Quotation: "Look at the changes as a blessing in disguise as it makes the paper much easier and much fairer especially for the not so good at Quant category" - Arun Sharma, CAT expert & author
As the days for CAT 2012 is approaching, the anxiety meter is also raising amidst the test takers. Along with that, the announcement of the new CAT pattern is raising new questions in their minds every day. The new pattern represents in my view a much fairer way of assessing students - due to the fact that everybody is going to be solving each section for the same amount of time. Also, there is a fairer chance for the non mathematical minds to crack this exam. Preparation processes would remain the same - it is only your strategy that comes into the picture - in my view Data Interpretation and Logical Reasoning gains extremely high importance because a good attempt at each of these areas would take you a long way in each section.
Major changes in CAT Pattern for CAT 2012
- The changes are that, CAT 2012 to be held in November 2011 will be for 140 minutes as against the 135 minutes last year.
- It will have only two sections instead of three.
- The first section will focus on Quantitative Ability & Data Interpretation and the second on Verbal Ability & Logical Reasoning.
- Each section will have 30 questions.
- These two sections will be implemented sequentially with separate time limits.
- The sections will have individual time limits of 70 minutes each.
- Once the time ends for the first section, candidates will move to the second and will not be able to go back.
- Students can now report 90 minutes before the test instead of 2 hours earlier.
The IIMs have also added 3 new test centers too. The CAT pattern generally changes regularly, often reverting to a pattern used in the past. Incidentally a very similar paper pattern to the one outlined above was used for CAT 1996 and CAT 1997 - except that there were far more (and far simpler) questions.
The focus on "time management" will come down as each section is timed separately. Students need not worry about the time they spend on each area and can instead devote their complete attention to solving the question at hand. This will reduce a lot of mental burden and thereby help increase the accuracy levels. This may, in return, help the students to score better.
Candidates with a specific weak area are at a definite advantage due to the combination of areas in a section. As there are only 2 sections for 4 areas, those having a handicap in a specific test area, say Quant, may now look at compensating for it with the other area from the section, DI in this case. This is in contrast to the case earlier when competence was to be shown in all the three areas. This will come as a relief to a large number of CAT aspirants. The change might also, hopefully, enable the IIMs increase the diversity of student background, which is dominated by engineers currently.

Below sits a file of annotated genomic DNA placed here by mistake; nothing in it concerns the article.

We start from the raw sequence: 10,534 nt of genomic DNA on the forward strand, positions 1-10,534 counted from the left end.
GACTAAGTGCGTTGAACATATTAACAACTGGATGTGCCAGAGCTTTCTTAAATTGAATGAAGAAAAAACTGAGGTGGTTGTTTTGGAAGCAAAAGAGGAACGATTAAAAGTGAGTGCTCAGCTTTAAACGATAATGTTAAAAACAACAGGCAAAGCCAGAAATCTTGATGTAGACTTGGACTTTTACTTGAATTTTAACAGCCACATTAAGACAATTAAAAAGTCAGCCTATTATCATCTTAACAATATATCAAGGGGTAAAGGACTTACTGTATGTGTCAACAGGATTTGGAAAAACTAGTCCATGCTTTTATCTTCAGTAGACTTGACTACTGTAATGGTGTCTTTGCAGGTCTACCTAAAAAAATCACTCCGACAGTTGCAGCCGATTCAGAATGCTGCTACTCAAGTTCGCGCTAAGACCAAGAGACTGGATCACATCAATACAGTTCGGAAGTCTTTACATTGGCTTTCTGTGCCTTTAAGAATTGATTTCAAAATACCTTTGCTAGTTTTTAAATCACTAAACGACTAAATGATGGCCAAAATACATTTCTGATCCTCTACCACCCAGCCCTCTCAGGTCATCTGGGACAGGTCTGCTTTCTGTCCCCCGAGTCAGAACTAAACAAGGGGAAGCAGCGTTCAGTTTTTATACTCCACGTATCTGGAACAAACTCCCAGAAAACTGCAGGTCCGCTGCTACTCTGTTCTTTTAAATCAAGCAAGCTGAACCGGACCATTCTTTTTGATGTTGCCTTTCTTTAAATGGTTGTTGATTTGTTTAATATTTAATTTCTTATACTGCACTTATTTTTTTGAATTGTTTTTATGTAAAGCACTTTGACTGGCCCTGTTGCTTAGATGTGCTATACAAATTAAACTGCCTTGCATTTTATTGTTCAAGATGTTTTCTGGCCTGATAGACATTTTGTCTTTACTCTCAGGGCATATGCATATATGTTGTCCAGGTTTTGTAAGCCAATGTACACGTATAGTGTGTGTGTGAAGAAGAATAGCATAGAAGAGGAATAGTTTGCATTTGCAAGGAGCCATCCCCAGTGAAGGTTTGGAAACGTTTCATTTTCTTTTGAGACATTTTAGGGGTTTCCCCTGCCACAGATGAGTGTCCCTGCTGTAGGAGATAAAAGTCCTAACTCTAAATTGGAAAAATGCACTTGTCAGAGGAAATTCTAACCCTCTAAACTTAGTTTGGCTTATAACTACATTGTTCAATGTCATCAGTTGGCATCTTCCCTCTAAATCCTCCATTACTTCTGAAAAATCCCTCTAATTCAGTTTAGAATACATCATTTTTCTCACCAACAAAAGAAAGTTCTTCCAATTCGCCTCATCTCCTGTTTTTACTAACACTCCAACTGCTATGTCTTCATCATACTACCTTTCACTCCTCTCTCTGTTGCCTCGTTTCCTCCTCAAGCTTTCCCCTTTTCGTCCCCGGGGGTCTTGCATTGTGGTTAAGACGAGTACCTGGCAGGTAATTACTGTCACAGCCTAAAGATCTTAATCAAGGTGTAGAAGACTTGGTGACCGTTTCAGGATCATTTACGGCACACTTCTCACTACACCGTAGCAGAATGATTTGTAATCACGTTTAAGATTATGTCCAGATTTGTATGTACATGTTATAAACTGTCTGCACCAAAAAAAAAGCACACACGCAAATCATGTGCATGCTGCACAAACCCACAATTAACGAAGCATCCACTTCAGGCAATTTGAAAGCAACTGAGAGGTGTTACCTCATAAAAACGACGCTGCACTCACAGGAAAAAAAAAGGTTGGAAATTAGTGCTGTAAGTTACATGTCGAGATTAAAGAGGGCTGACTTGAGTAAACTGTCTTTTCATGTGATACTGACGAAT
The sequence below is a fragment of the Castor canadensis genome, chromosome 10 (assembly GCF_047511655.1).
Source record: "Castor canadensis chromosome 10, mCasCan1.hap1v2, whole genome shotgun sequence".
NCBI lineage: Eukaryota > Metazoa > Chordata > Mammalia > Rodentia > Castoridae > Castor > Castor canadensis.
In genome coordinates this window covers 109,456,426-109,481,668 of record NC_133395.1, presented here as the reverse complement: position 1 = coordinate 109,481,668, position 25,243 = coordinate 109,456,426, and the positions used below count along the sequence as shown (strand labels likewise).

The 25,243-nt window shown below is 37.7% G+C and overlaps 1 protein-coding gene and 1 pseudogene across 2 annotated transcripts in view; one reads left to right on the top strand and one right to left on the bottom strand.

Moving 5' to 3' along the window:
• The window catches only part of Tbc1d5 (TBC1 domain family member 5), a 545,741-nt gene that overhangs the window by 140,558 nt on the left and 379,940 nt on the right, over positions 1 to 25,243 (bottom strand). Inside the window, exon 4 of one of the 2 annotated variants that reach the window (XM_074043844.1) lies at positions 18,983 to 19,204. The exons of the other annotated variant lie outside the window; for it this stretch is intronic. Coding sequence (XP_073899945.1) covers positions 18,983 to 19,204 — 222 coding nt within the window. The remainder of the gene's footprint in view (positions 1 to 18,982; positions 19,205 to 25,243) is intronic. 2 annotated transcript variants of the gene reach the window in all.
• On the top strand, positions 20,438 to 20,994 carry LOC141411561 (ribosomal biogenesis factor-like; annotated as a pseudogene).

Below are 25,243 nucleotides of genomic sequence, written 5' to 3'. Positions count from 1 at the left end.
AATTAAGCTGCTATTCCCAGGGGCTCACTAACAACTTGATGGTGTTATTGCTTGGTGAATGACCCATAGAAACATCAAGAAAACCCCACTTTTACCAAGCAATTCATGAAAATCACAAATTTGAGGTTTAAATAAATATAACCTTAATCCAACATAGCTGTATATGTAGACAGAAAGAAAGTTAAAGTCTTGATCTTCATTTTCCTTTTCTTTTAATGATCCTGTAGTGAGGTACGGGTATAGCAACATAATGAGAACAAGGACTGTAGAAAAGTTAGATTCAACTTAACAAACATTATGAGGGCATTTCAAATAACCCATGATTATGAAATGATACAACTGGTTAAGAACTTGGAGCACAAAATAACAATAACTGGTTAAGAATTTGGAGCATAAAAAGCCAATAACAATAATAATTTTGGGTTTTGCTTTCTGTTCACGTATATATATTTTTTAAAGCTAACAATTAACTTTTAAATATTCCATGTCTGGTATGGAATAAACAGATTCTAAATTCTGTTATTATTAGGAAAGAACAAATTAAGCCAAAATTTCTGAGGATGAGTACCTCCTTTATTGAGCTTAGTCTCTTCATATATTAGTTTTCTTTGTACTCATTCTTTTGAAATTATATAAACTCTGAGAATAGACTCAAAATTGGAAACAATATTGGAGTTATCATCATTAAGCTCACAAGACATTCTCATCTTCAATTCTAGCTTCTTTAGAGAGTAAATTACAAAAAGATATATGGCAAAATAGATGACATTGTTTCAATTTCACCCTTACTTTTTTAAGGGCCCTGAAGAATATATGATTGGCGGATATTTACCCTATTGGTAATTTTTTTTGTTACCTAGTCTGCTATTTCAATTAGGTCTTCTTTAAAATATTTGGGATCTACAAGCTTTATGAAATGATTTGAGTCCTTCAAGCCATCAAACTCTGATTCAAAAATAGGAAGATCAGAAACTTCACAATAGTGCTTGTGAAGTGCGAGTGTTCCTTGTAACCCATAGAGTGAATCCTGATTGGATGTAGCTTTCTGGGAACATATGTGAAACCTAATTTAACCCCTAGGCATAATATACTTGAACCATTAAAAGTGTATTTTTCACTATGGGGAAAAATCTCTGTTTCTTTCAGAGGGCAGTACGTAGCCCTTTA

With two sections now, it is expected that only two sectional cut-offs would be considered. It is unlikely that the questions from each section would further be split into individual areas to look at the performance in them. The cut offs are likely to be determined based on the entire section. Many students have questions about the VA area in particular and whether there will be Reading Comprehension questions. RC has traditionally been tested under 'Verbal Ability' section and we continue to have 'Verbal Ability' this year too. We believe that there is no reason to think that there will be no RC questions this year.
The new Common Admissions Test (CAT 2012) pattern looks interesting prima facie and is a step closer to resembling international testing systems. One can't say for sure if this is a long- term step because the CAT has been previously known to change its pattern between years. Such pattern changes obviously keep coaching institutes on their toes and also provide an opportunity for people with genuine aptitude for management a greater chance. This move by the CAT is a step in the right direction and to some extent, it may address issues faced in the previous versions of computer-based CAT.